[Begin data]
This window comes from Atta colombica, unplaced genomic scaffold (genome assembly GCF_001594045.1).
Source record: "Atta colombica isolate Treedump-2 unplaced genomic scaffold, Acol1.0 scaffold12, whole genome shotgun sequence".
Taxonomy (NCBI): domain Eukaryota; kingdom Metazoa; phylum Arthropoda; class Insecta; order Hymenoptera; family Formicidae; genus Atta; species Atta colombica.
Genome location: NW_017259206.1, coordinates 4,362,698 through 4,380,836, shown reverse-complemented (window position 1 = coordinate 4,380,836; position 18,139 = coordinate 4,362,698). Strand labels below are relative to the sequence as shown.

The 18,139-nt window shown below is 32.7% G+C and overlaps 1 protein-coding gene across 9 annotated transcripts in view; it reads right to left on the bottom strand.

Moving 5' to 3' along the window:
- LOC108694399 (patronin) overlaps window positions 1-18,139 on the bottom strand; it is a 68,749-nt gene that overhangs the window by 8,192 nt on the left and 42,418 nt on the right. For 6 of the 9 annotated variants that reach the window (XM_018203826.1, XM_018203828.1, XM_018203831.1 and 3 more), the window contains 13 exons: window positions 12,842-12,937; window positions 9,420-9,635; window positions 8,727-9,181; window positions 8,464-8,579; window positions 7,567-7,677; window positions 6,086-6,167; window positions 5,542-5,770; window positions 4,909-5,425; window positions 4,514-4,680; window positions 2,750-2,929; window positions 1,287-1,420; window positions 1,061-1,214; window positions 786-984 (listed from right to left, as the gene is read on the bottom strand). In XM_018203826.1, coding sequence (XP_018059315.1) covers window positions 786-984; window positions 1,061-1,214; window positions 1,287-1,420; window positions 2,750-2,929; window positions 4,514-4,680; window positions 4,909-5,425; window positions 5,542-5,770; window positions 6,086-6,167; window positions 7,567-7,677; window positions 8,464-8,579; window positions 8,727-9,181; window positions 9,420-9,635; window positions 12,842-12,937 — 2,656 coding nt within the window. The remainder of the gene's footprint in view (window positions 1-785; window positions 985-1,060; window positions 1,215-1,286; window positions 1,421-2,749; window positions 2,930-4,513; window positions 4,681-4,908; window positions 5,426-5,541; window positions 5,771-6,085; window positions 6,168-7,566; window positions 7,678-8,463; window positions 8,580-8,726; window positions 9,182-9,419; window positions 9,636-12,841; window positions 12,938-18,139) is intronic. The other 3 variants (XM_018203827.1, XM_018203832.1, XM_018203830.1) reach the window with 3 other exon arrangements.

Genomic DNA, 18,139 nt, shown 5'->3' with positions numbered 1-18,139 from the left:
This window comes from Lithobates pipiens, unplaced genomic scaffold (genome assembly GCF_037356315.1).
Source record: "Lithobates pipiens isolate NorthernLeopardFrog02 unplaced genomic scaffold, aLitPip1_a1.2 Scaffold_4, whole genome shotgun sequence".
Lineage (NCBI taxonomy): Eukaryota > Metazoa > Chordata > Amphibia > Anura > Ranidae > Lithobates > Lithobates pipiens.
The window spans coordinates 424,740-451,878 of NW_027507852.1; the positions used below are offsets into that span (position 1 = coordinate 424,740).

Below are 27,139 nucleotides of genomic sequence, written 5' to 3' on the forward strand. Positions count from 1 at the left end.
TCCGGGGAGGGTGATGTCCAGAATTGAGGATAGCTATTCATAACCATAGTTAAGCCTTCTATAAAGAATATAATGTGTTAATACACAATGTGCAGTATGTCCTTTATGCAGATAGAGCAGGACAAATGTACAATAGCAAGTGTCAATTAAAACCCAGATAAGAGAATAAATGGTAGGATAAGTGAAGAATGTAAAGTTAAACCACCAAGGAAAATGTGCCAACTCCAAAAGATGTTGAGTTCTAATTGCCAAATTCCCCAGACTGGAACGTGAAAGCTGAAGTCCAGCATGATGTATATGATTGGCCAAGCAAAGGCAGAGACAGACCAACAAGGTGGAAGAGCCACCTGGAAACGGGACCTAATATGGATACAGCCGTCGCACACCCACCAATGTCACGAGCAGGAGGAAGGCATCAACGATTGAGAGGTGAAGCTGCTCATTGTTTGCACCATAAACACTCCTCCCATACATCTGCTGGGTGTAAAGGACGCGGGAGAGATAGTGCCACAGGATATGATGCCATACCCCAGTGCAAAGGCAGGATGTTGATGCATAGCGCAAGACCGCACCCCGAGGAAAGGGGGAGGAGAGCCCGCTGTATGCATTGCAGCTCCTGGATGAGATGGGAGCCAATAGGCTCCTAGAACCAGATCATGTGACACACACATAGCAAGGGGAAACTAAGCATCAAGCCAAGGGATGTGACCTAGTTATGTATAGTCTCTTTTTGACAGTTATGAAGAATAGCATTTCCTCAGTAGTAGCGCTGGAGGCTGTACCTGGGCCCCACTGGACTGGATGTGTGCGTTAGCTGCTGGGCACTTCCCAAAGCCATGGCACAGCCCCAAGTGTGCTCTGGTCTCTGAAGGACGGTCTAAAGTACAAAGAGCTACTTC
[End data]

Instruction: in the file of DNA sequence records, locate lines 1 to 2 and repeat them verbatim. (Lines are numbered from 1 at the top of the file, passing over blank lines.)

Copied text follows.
This window comes from Atta colombica, unplaced genomic scaffold (genome assembly GCF_001594045.1).
Source record: "Atta colombica isolate Treedump-2 unplaced genomic scaffold, Acol1.0 scaffold12, whole genome shotgun sequence".